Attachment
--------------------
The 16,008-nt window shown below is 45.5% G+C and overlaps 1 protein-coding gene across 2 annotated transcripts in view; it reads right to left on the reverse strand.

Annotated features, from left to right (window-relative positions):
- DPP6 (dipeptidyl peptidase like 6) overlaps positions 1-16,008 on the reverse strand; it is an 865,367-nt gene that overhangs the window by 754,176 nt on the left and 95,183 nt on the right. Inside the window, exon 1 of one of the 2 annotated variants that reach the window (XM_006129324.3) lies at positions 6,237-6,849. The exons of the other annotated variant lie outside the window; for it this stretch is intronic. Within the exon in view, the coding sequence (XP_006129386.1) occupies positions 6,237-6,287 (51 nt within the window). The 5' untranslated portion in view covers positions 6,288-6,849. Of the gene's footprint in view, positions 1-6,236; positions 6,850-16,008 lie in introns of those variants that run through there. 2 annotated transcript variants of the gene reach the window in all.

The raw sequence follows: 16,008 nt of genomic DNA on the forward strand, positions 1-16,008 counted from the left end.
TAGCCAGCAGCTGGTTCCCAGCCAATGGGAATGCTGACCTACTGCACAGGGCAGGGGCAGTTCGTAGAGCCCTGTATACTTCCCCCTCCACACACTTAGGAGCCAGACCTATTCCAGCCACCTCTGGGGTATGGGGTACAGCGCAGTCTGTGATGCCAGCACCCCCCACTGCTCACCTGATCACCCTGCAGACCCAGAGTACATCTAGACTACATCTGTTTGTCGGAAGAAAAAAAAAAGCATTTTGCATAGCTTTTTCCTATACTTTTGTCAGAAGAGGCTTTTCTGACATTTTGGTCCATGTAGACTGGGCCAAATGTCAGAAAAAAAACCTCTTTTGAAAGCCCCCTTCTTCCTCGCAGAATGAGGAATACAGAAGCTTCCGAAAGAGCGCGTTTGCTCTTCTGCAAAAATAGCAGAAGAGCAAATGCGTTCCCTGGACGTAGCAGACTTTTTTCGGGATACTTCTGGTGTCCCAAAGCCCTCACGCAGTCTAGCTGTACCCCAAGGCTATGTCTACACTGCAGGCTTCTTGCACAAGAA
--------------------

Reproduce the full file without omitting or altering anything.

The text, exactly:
The 16,008-nt window shown below is 45.5% G+C and overlaps 1 protein-coding gene across 2 annotated transcripts in view; it reads right to left on the reverse strand.

Annotated features, from left to right (window-relative positions):
- DPP6 (dipeptidyl peptidase like 6) overlaps positions 1-16,008 on the reverse strand; it is an 865,367-nt gene that overhangs the window by 754,176 nt on the left and 95,183 nt on the right. Inside the window, exon 1 of one of the 2 annotated variants that reach the window (XM_006129324.3) lies at positions 6,237-6,849. The exons of the other annotated variant lie outside the window; for it this stretch is intronic. Within the exon in view, the coding sequence (XP_006129386.1) occupies positions 6,237-6,287 (51 nt within the window). The 5' untranslated portion in view covers positions 6,288-6,849. Of the gene's footprint in view, positions 1-6,236; positions 6,850-16,008 lie in introns of those variants that run through there. 2 annotated transcript variants of the gene reach the window in all.

The raw sequence follows: 16,008 nt of genomic DNA on the forward strand, positions 1-16,008 counted from the left end.
TAGCCAGCAGCTGGTTCCCAGCCAATGGGAATGCTGACCTACTGCACAGGGCAGGGGCAGTTCGTAGAGCCCTGTATACTTCCCCCTCCACACACTTAGGAGCCAGACCTATTCCAGCCACCTCTGGGGTATGGGGTACAGCGCAGTCTGTGATGCCAGCACCCCCCACTGCTCACCTGATCACCCTGCAGACCCAGAGTACATCTAGACTACATCTGTTTGTCGGAAGAAAAAAAAAAGCATTTTGCATAGCTTTTTCCTATACTTTTGTCAGAAGAGGCTTTTCTGACATTTTGGTCCATGTAGACTGGGCCAAATGTCAGAAAAAAAACCTCTTTTGAAAGCCCCCTTCTTCCTCGCAGAATGAGGAATACAGAAGCTTCCGAAAGAGCGCGTTTGCTCTTCTGCAAAAATAGCAGAAGAGCAAATGCGTTCCCTGGACGTAGCAGACTTTTTTCGGGATACTTCTGGTGTCCCAAAGCCCTCACGCAGTCTAGCTGTACCCCAAGGCTATGTCTACACTGCAGGCTTCTTGCACAAGAA